Tagged with subjects: • Academies • Academies, Babylonian • Academies, Palestinian • Temple Mount, academy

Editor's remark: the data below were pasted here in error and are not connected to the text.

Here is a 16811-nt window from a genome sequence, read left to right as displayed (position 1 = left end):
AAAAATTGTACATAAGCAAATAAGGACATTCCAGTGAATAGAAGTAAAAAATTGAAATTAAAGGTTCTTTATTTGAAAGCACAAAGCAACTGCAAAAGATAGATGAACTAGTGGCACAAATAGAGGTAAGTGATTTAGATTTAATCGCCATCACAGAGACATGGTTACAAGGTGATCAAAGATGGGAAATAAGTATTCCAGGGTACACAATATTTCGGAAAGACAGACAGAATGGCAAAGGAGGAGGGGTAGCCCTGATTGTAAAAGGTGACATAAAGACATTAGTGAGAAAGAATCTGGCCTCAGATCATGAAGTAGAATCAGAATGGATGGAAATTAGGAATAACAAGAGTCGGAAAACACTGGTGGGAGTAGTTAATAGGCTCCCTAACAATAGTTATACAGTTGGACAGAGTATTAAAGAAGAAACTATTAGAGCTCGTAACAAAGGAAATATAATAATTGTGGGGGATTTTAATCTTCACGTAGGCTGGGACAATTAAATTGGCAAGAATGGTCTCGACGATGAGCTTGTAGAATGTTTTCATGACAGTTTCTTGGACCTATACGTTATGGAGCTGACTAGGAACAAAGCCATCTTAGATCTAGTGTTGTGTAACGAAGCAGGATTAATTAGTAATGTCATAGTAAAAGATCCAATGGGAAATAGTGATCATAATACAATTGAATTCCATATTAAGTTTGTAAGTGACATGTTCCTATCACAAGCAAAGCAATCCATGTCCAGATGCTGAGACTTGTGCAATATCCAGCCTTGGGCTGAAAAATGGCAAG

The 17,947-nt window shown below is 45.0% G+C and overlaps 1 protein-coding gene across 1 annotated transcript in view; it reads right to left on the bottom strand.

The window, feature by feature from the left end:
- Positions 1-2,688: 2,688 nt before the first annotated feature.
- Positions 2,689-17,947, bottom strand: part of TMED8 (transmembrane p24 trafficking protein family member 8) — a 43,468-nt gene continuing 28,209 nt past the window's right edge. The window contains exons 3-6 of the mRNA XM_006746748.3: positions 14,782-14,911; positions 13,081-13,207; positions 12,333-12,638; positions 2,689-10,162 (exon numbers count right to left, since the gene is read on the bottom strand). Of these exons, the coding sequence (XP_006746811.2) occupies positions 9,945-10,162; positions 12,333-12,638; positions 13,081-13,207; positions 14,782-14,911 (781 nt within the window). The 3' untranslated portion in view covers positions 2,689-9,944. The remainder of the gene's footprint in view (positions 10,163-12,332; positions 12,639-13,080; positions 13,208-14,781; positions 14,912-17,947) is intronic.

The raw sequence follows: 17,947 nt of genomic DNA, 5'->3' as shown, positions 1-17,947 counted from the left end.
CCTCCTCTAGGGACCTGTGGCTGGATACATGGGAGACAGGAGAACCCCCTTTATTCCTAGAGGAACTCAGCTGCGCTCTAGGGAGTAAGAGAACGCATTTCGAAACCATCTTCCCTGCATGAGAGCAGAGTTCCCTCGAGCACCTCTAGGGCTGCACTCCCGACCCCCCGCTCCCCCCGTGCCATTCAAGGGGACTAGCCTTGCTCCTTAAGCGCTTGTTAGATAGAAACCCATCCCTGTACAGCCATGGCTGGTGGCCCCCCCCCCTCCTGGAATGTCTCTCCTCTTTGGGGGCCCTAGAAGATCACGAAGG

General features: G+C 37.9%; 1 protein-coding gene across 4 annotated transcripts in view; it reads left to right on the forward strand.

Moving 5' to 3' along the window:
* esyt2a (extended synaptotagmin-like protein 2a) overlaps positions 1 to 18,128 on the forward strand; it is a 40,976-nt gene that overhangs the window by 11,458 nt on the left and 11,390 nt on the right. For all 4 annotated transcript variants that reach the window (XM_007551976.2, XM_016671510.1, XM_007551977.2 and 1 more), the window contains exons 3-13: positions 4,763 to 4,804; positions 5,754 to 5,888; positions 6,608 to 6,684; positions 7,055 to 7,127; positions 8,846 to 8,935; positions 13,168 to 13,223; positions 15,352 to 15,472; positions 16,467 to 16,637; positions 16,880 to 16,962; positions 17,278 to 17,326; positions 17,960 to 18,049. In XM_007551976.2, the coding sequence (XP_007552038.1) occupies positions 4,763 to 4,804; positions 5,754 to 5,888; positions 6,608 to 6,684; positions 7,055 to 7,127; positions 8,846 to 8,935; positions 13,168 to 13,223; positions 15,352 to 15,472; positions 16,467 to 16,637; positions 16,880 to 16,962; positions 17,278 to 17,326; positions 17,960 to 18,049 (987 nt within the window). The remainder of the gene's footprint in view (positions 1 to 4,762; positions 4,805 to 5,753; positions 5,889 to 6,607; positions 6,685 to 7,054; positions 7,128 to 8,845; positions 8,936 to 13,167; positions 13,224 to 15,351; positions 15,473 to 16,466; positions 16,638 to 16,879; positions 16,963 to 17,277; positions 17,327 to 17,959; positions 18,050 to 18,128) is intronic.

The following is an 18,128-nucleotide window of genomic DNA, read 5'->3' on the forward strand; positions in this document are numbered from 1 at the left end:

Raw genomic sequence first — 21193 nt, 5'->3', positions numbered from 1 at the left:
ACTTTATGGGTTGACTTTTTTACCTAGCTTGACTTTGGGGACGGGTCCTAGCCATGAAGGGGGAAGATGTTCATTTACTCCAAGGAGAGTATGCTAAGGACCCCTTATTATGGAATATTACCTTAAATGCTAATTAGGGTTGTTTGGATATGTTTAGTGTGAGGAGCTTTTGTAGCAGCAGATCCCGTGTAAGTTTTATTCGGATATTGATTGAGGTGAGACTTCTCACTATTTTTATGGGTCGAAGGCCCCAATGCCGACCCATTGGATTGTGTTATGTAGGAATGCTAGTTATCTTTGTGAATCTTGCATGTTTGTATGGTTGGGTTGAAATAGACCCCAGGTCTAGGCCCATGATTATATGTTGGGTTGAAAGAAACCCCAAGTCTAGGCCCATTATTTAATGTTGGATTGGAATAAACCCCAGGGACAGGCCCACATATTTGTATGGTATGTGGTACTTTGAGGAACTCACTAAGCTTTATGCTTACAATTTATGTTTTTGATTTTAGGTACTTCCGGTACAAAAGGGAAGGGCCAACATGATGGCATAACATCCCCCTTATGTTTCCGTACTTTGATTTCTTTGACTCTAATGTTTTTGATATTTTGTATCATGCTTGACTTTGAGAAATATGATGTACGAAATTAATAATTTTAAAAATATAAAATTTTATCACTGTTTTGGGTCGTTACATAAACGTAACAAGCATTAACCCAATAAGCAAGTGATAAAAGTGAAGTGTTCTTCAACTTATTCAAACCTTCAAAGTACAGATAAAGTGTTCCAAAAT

Found in books: Fishbane (2003), Biblical Myth and Rabbinic Mythmaking, 196; Levine (2005), The Ancient Synagogue, The First Thousand Years, 60